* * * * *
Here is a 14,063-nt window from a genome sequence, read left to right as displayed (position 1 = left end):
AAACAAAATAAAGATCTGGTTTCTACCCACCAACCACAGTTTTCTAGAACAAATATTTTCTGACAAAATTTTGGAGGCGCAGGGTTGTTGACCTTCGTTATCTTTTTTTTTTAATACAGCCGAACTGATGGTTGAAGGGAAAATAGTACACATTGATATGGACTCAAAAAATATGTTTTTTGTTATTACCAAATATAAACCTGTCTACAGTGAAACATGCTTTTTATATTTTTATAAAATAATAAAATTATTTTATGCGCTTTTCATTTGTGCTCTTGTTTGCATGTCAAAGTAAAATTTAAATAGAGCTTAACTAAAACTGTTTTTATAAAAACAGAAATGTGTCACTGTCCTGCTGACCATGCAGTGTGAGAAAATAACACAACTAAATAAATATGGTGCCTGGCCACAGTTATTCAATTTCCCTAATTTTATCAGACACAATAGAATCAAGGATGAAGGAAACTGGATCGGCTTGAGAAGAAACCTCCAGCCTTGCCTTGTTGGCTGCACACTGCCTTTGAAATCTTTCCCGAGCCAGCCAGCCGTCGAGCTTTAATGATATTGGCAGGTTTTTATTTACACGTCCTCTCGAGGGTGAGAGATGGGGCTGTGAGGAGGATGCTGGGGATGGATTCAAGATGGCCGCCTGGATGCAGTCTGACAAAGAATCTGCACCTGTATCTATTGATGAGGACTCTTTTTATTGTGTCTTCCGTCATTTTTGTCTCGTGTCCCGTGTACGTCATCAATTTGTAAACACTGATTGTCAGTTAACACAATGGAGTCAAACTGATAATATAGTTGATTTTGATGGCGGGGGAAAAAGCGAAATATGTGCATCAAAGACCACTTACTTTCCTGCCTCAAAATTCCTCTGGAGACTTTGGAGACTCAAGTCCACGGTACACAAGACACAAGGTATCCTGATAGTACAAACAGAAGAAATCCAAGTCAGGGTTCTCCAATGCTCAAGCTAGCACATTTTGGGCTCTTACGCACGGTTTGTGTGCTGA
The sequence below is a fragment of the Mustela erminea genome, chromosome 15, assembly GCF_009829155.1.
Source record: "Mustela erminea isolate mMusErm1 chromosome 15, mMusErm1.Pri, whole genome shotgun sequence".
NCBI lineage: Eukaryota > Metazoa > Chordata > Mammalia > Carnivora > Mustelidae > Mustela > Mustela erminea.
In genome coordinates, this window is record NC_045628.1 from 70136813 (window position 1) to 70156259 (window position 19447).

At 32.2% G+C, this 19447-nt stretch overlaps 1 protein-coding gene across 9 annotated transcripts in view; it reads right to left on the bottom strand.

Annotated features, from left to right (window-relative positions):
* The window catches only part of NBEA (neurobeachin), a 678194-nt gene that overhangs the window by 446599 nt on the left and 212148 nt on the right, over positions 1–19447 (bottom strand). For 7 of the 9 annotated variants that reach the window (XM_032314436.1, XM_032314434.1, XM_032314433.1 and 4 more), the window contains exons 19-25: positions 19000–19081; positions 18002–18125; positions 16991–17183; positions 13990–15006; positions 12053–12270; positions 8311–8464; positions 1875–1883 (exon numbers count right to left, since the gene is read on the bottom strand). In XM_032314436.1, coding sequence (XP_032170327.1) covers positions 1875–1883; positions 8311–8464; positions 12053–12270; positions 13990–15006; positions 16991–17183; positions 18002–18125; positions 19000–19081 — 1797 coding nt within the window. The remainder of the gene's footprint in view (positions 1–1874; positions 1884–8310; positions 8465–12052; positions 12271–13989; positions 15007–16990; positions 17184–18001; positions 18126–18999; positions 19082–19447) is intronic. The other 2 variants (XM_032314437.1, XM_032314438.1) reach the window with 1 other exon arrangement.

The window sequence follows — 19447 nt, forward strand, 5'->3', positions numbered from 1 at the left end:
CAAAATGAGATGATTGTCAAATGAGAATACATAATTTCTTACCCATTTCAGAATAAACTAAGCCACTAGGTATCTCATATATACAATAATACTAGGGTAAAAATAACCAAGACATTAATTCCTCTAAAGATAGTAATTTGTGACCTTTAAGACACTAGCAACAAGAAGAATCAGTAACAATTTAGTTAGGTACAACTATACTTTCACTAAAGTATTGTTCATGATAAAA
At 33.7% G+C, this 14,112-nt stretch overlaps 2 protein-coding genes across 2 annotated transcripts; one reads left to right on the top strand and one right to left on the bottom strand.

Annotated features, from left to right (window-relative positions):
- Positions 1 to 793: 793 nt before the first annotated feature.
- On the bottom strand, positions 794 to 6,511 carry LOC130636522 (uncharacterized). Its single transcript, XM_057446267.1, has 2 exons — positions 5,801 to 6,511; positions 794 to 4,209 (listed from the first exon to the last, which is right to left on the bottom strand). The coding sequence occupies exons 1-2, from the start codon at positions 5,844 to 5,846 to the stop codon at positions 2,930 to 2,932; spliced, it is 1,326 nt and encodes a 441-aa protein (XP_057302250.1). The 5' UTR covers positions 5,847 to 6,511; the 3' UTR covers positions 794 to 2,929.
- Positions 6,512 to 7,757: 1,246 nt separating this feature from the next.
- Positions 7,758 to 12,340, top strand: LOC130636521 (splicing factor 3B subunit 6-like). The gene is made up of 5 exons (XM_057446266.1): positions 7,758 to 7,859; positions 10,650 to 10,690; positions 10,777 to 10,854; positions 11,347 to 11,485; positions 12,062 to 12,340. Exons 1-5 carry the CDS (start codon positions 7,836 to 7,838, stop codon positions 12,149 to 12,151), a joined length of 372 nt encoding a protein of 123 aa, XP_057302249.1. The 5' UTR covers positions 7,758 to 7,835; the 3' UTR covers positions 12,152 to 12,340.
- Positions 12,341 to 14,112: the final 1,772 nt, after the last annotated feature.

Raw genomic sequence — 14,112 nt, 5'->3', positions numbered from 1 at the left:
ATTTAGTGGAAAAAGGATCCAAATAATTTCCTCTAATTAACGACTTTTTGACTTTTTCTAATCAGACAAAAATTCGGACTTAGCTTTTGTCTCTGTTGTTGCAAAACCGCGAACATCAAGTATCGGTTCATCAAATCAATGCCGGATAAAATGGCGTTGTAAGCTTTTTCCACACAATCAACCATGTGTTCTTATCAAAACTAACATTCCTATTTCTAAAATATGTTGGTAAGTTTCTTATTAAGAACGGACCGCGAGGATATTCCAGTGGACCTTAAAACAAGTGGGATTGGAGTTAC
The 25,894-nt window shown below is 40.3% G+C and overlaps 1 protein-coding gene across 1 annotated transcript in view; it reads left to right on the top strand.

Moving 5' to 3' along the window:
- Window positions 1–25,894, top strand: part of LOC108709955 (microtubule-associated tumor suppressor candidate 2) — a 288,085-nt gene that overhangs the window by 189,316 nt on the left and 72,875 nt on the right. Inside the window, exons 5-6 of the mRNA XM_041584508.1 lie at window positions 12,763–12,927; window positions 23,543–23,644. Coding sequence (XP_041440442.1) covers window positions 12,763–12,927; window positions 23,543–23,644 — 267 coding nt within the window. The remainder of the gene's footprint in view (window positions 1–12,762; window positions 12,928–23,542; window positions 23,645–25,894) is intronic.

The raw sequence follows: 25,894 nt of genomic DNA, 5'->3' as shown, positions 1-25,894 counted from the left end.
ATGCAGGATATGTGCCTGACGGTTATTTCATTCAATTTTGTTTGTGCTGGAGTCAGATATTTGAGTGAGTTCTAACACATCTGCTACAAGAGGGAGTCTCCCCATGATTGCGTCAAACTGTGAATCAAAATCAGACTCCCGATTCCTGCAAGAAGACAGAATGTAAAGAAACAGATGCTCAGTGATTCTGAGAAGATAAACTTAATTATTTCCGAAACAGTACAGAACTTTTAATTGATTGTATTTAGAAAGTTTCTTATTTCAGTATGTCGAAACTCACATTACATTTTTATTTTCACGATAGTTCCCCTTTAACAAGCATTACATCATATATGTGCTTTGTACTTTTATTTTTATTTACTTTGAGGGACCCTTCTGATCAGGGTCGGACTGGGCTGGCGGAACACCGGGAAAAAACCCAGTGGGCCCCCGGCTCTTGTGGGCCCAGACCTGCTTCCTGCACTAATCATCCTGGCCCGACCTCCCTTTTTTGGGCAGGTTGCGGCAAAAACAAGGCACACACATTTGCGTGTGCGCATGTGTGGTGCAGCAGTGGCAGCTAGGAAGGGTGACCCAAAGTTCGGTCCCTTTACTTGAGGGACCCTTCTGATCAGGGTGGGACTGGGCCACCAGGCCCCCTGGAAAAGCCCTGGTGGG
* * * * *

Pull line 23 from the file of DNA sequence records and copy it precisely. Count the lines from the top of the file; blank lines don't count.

- Window positions 1–25,894, top strand: part of LOC108709955 (microtubule-associated tumor suppressor candidate 2) — a 288,085-nt gene that overhangs the window by 189,316 nt on the left and 72,875 nt on the right. Inside the window, exons 5-6 of the mRNA XM_041584508.1 lie at window positions 12,763–12,927; window positions 23,543–23,644. Coding sequence (XP_041440442.1) covers window positions 12,763–12,927; window positions 23,543–23,644 — 267 coding nt within the window. The remainder of the gene's footprint in view (window positions 1–12,762; window positions 12,928–23,542; window positions 23,645–25,894) is intronic.